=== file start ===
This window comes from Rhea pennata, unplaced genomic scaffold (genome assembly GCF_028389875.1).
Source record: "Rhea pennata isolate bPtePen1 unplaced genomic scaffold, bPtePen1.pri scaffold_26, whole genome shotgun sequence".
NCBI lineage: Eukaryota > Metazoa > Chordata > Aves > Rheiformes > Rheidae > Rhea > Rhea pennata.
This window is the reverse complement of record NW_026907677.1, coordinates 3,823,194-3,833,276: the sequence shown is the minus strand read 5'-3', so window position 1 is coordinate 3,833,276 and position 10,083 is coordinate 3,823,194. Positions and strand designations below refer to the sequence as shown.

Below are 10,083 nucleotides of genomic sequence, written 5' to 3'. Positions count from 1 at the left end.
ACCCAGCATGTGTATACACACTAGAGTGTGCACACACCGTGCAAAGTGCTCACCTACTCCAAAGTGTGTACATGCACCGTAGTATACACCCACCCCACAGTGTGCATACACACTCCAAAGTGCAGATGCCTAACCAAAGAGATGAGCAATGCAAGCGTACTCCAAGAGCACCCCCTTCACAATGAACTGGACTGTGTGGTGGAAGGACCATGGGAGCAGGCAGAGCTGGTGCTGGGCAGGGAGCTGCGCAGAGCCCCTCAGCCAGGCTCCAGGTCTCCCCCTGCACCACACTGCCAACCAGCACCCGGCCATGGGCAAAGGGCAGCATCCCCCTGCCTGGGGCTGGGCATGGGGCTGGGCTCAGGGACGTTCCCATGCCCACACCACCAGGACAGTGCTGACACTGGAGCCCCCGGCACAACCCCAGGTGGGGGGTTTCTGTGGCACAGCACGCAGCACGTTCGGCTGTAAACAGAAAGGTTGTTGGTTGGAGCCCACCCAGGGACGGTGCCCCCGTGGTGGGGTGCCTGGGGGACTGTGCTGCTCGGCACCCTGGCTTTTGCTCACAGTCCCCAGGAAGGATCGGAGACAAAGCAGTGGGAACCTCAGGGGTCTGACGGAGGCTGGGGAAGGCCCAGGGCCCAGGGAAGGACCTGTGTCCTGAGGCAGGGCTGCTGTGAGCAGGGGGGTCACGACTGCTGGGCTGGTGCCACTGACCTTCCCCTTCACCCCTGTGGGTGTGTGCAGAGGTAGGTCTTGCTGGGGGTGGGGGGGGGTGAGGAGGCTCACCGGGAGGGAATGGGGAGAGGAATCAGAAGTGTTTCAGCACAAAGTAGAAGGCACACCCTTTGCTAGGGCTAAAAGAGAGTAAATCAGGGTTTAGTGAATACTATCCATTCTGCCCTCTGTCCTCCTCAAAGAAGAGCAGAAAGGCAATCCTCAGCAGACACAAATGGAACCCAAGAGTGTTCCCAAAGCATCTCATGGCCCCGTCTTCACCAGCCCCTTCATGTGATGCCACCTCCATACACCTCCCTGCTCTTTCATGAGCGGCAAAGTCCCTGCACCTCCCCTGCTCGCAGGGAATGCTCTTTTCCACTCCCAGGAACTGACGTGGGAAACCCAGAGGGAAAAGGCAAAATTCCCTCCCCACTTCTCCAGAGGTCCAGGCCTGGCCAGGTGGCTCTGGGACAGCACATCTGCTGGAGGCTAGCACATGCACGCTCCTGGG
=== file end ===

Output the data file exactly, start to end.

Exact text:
This window comes from Rhea pennata, unplaced genomic scaffold (genome assembly GCF_028389875.1).
Source record: "Rhea pennata isolate bPtePen1 unplaced genomic scaffold, bPtePen1.pri scaffold_26, whole genome shotgun sequence".
NCBI lineage: Eukaryota > Metazoa > Chordata > Aves > Rheiformes > Rheidae > Rhea > Rhea pennata.
This window is the reverse complement of record NW_026907677.1, coordinates 3,823,194-3,833,276: the sequence shown is the minus strand read 5'-3', so window position 1 is coordinate 3,833,276 and position 10,083 is coordinate 3,823,194. Positions and strand designations below refer to the sequence as shown.

Below are 10,083 nucleotides of genomic sequence, written 5' to 3'. Positions count from 1 at the left end.
ACCCAGCATGTGTATACACACTAGAGTGTGCACACACCGTGCAAAGTGCTCACCTACTCCAAAGTGTGTACATGCACCGTAGTATACACCCACCCCACAGTGTGCATACACACTCCAAAGTGCAGATGCCTAACCAAAGAGATGAGCAATGCAAGCGTACTCCAAGAGCACCCCCTTCACAATGAACTGGACTGTGTGGTGGAAGGACCATGGGAGCAGGCAGAGCTGGTGCTGGGCAGGGAGCTGCGCAGAGCCCCTCAGCCAGGCTCCAGGTCTCCCCCTGCACCACACTGCCAACCAGCACCCGGCCATGGGCAAAGGGCAGCATCCCCCTGCCTGGGGCTGGGCATGGGGCTGGGCTCAGGGACGTTCCCATGCCCACACCACCAGGACAGTGCTGACACTGGAGCCCCCGGCACAACCCCAGGTGGGGGGTTTCTGTGGCACAGCACGCAGCACGTTCGGCTGTAAACAGAAAGGTTGTTGGTTGGAGCCCACCCAGGGACGGTGCCCCCGTGGTGGGGTGCCTGGGGGACTGTGCTGCTCGGCACCCTGGCTTTTGCTCACAGTCCCCAGGAAGGATCGGAGACAAAGCAGTGGGAACCTCAGGGGTCTGACGGAGGCTGGGGAAGGCCCAGGGCCCAGGGAAGGACCTGTGTCCTGAGGCAGGGCTGCTGTGAGCAGGGGGGTCACGACTGCTGGGCTGGTGCCACTGACCTTCCCCTTCACCCCTGTGGGTGTGTGCAGAGGTAGGTCTTGCTGGGGGTGGGGGGGGGTGAGGAGGCTCACCGGGAGGGAATGGGGAGAGGAATCAGAAGTGTTTCAGCACAAAGTAGAAGGCACACCCTTTGCTAGGGCTAAAAGAGAGTAAATCAGGGTTTAGTGAATACTATCCATTCTGCCCTCTGTCCTCCTCAAAGAAGAGCAGAAAGGCAATCCTCAGCAGACACAAATGGAACCCAAGAGTGTTCCCAAAGCATCTCATGGCCCCGTCTTCACCAGCCCCTTCATGTGATGCCACCTCCATACACCTCCCTGCTCTTTCATGAGCGGCAAAGTCCCTGCACCTCCCCTGCTCGCAGGGAATGCTCTTTTCCACTCCCAGGAACTGACGTGGGAAACCCAGAGGGAAAAGGCAAAATTCCCTCCCCACTTCTCCAGAGGTCCAGGCCTGGCCAGGTGGCTCTGGGACAGCACATCTGCTGGAGGCTAGCACATGCACGCTCCTGGG